Version préliminaire – non publiée the Lorraine site (85%, 90% and 95%; Dagenais et al., 2001, Aubertin et al., 2002) are 5.34, 1.42 and 0.154 mol/m²/year respectively. These values are in the range of

the ones measured with the modified OC method, which confirms the validity of the new approach proposed.

Test #3 O2 Concentration (kg/m 3)

O2 Concentration (kg/m 3)

Test #2 0.30 0.25 0.20 0.15 0.10 0

2000 4000 Elapsed tim e (m in) Measured POLLUTE

0.35 0.30 0.25 0.20 0.15 0.10 0

6000

0.30 0.25 0.20 0.15 0.10 0

2000 4000 Elapsed tim e (m in) Measured POLLUTE

0.30 0.25 0.20 0.15 0.10 0

6000

Test #6

2000 4000 Elapsed tim e (m in) Measured POLLUTE

6000

Test #7

0.30

0.30 3

O2 Concentration (kg/m )

O2 Concentration (kg/m 3)

6000

Test #5

0.35

O2 Concentration (kg/m 3)

O2 Concentration (kg/m 3)

Test #4

2000 4000 Elapsed tim e (m in) Measured POLLUTE

0.25 0.20 0.15 0.10 0

2000 4000 Elapsed tim e (m in) Measured POLLUTE

6000

0.25 0.20 0.15 0.10 0

2000 4000 Elapsed tim e (m in) Measured POLLUTE

6000

O2 Concentration (kg/m 3)

Test #8 0.30 0.25 0.20 0.15 0.10 0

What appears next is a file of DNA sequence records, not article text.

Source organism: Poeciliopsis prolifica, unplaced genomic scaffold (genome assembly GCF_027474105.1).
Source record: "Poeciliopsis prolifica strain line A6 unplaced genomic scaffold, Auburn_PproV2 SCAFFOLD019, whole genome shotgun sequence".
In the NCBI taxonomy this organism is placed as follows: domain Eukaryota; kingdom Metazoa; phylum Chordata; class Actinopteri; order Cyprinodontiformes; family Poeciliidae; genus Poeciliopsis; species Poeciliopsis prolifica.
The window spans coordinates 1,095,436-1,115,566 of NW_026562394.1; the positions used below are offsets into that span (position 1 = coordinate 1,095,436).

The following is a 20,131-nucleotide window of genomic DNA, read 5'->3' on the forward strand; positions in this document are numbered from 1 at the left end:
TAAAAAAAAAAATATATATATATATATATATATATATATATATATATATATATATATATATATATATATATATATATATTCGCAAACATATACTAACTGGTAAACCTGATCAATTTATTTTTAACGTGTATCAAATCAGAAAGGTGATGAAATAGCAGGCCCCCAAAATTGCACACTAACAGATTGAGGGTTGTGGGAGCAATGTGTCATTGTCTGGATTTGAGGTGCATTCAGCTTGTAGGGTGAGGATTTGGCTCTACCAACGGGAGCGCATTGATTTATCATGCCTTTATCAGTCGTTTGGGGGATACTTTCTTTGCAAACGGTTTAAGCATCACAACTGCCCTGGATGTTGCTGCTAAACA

2000 4000 Elapsed tim e (m in) Measured POLLUTE

6000

Figure 4. Measured and adjusted (with POLLUTE) oxygen concentration decrease in the air chamber for the tests performed on the Lorraine CCBE

Version préliminaire – non publiée Table 3. Parameters used in the numerical modelling

0,072

2 D* (m /s) (top silt) 2,56E-07

D* (m2/s) (bottom silt) 2,86E-07

0,025

3,76E-08

3,66E-08

0,041 0,023 0,024 0,016 0,074

7,15E-08 1,01E-07 1,24E-07 5,41E-08 1,31E-07

7,89E-08 6,76E-08 1,01E-07 2,70E-08 1,56E-07

Test #

L (m)

Hh (m)

θeq (top silt)

θeq (bottom silt)

2

0.74

0,0306

0,044

3

0.65

0,0356

0,027

4 5 6 7 8

0.74 0.71 0.71 0.71 0.71

0,0285 0,0333 0,0255 0,0207 0,0255

0,031 0,041 0,034 0,032 0,041